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Why Consumer-Based Companies Should Envy Fossil, Sketchers

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These two companies are great plays right now. Here's why.

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According to poll results released today, Americans reduced their spending in January to levels similar to early 2009; the heart of the recession.

In many cases, the poll revealed that shoppers spent even less than they did last January. Even worse, the trend looks to be continuing into February. Following a holiday season that revealed upbeat consumers (see Retails Sales Uplifting, But There's a Catch), the poll delivers a gloomy near-term industry outlook again.

But despite the persistent reluctance of consumers to spend, two brands managed to stand out this week, positing quarterly results any consumer-based company would be envious of during a recession.

Posting notable fourth-quarter and year-end results, here's a list of why both Fossil (FOSL) and Sketchers (SKX) are eye-catching consumer-goods plays right now.

Fossil:

  • Unlike others, Fossil generated real growth, positing sales increases on top of increases last year. The 8% constant currency revenue growth followed a 9.4% constant currency increase last year.

  • It greatly improved its liquidity position through reducing inventory and increasing cash, resulting in a 26% increase in working capital.

  • Fossil continued to expand margins, indicating that markdowns to move inventory have not been necessary.

  • Like its higher-end competitor Coach (COH), Fossil is bound to benefit from the "new normal." Throughout the recession, accessorizing has emerged into an area consumers are willing to actually spend.


Sketchers:

  • On top of Sketchers' 30.4% sales increase this quarter, the company expects to have an upcoming stellar first quarter as well given its 40% increase in backlog.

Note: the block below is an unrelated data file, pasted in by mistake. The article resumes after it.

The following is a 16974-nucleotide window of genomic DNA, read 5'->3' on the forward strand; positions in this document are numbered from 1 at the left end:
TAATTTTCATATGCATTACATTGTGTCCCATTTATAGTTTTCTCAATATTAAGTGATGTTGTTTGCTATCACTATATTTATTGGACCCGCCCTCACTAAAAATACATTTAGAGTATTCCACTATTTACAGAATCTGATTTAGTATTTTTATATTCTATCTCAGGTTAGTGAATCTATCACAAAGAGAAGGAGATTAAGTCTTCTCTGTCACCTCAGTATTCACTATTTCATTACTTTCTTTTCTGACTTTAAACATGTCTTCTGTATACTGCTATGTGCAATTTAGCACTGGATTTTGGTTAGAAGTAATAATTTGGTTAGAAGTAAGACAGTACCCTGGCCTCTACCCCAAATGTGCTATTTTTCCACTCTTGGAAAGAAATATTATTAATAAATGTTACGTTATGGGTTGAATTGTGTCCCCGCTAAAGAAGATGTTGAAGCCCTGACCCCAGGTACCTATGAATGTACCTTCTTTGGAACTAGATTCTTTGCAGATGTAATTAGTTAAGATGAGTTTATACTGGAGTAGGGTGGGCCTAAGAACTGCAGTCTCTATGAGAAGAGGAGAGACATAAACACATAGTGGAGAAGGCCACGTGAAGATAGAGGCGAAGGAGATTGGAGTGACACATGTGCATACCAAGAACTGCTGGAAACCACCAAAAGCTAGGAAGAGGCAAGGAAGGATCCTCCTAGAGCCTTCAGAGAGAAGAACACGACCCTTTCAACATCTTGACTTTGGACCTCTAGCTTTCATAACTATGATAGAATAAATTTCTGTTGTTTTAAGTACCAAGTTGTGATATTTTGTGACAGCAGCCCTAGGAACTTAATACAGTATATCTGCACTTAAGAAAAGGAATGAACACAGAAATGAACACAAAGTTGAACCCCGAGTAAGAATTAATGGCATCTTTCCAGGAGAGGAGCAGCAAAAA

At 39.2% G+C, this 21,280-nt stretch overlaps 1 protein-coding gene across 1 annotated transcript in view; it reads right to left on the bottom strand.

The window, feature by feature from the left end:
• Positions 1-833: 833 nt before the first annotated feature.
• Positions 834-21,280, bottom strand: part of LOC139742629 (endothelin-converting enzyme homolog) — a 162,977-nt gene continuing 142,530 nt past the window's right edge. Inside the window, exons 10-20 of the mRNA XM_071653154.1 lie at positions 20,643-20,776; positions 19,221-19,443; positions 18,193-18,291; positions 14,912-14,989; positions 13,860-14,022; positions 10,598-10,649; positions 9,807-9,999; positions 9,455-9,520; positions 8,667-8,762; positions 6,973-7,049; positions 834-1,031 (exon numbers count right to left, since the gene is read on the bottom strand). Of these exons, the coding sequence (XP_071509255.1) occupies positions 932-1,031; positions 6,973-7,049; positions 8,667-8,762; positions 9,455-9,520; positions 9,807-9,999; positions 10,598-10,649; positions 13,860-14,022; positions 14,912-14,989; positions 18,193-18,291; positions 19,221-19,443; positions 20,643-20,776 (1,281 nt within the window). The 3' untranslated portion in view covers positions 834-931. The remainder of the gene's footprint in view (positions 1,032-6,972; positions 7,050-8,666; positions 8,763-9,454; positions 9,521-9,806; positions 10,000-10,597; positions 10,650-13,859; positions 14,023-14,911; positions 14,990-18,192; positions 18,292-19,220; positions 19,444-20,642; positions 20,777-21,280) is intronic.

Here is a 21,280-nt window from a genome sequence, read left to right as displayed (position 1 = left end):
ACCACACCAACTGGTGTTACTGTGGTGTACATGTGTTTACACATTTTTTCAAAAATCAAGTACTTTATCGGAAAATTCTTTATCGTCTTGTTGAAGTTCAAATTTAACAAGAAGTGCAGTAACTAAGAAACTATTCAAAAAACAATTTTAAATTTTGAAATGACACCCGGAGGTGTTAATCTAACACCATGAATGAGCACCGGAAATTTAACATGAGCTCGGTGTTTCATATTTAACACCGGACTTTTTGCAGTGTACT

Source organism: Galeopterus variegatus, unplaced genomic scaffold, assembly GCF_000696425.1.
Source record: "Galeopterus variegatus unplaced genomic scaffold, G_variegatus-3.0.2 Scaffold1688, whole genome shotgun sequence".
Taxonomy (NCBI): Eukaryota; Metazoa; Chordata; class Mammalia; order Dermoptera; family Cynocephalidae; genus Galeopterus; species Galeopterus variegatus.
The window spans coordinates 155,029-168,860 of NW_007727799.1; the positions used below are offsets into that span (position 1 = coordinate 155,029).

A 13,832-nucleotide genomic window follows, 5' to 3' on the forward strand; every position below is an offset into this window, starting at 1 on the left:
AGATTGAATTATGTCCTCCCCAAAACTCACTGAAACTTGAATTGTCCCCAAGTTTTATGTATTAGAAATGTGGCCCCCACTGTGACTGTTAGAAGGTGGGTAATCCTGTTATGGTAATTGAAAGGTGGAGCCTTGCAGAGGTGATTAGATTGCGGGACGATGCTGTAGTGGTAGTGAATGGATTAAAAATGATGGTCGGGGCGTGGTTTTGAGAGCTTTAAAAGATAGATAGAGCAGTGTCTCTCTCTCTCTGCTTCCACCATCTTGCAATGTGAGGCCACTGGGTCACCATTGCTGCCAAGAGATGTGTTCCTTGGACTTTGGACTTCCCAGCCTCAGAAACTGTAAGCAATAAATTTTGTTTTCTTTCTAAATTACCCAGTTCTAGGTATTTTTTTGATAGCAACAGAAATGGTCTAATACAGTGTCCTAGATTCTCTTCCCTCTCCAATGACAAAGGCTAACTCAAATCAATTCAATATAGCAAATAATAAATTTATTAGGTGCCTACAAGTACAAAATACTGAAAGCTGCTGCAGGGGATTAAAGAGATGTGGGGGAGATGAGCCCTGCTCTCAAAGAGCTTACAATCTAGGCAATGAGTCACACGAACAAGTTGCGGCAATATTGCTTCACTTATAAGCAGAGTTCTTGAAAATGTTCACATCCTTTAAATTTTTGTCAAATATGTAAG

• It's unknown whether the new Step-Up weight loss sneakers will be a one-hit wonder like Crocs (CROX) or if they have the potential to be a long-lasting trend like Deckers' (DECK) Ugg boots. But the concept demonstrates Sketchers' willingness to innovate and continually diversify its shoe lines.

  • For the year, management achieved a 25% increase in operating profits despite overall flat sales. While profit increases cannot be sustained in this manner, the results display indicate that the company is far leaner than in past years.


Both Fossil and Sketchers have solid international presence. And while that makes them much more susceptible to currency exchange risk, it also juices up their long-term growth potential.

In addition, they have very manageable long-term debt levels and maintain cash-rich balance sheets; cash accounts for over $6 per share of each company.

Aside from the financials, Fossil and Sketchers possess solid qualitative characteristics. Both sport valuable brand names that have remained popular among consumers for many years. In fact, Sketchers was named company of the year by Footwear Plus Magazine earlier this year, even beating out shoe behemoth Nike (NKE). And they both have strong inside ownership -- 32% for Fossil and 29% for Sketchers.

Based on this week's earnings and both the near-term and long-term outlook for these individual stocks, I'm bullish on these two small-cap consumer plays.

No positions in stocks mentioned.
The information on this website solely reflects the analysis of or opinion about the performance of securities and financial markets by the writers whose articles appear on the site. The views expressed by the writers are not necessarily the views of Minyanville Media, Inc. or members of its management. Nothing contained on the website is intended to constitute a recommendation or advice addressed to an individual investor or category of investors to purchase, sell or hold any security, or to take any action with respect to the prospective movement of the securities markets or to solicit the purchase or sale of any security. Any investment decisions must be made by the reader either individually or in consultation with his or her investment professional. Minyanville writers and staff may trade or hold positions in securities that are discussed in articles appearing on the website. Writers of articles are required to disclose whether they have a position in any stock or fund discussed in an article, but are not permitted to disclose the size or direction of the position. Nothing on this website is intended to solicit business of any kind for a writer's business or fund. Minyanville management and staff as well as contributing writers will not respond to emails or other communications requesting investment advice.

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